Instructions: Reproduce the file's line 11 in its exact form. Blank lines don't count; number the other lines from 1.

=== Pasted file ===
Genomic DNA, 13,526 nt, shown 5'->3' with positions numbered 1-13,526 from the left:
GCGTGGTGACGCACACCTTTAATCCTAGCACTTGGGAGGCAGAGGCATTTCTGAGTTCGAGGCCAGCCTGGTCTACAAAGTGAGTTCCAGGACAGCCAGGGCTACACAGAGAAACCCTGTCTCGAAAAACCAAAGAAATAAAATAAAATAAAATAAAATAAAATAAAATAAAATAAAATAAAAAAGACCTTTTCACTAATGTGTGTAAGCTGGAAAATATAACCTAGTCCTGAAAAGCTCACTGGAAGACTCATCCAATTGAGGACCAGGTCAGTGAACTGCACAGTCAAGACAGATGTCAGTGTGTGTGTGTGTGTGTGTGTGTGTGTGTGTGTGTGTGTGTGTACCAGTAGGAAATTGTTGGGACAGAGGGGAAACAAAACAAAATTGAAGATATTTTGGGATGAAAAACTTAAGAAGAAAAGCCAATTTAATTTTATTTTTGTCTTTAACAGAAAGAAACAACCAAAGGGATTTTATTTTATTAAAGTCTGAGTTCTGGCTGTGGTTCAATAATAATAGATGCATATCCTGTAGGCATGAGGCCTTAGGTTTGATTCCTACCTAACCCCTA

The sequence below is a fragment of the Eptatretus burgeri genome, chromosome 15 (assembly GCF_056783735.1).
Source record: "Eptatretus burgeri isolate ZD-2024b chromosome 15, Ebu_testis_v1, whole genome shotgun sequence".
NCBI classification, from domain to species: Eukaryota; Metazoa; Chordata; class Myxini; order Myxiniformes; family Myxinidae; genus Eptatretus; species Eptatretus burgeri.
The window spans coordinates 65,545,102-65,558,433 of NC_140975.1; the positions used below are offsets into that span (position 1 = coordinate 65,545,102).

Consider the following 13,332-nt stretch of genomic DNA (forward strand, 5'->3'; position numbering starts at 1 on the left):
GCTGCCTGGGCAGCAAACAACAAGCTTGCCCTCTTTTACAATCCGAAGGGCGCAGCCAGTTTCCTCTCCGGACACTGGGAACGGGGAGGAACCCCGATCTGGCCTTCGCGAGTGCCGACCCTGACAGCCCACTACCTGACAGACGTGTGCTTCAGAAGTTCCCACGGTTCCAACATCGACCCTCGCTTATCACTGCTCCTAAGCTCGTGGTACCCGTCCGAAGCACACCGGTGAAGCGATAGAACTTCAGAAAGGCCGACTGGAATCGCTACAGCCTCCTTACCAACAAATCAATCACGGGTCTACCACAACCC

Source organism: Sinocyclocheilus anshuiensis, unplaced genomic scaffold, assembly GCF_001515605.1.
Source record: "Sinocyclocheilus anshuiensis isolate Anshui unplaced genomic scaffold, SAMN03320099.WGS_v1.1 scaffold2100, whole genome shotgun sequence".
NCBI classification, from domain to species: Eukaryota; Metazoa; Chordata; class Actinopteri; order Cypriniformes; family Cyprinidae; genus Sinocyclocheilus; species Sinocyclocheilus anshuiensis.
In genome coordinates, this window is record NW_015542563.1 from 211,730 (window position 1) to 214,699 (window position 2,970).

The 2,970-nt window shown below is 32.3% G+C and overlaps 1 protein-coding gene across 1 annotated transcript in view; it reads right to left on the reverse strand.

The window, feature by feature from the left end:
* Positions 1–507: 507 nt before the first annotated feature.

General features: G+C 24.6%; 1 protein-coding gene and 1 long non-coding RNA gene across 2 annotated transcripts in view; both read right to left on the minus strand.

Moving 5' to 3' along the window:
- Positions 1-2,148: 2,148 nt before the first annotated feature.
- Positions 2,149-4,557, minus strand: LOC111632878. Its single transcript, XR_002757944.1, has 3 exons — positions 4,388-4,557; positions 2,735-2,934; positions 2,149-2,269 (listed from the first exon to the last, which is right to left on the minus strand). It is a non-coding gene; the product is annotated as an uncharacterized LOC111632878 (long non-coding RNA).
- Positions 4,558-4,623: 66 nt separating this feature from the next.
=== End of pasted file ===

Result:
NCBI classification, from domain to species: Eukaryota; Metazoa; Chordata; class Actinopteri; order Cypriniformes; family Cyprinidae; genus Sinocyclocheilus; species Sinocyclocheilus anshuiensis.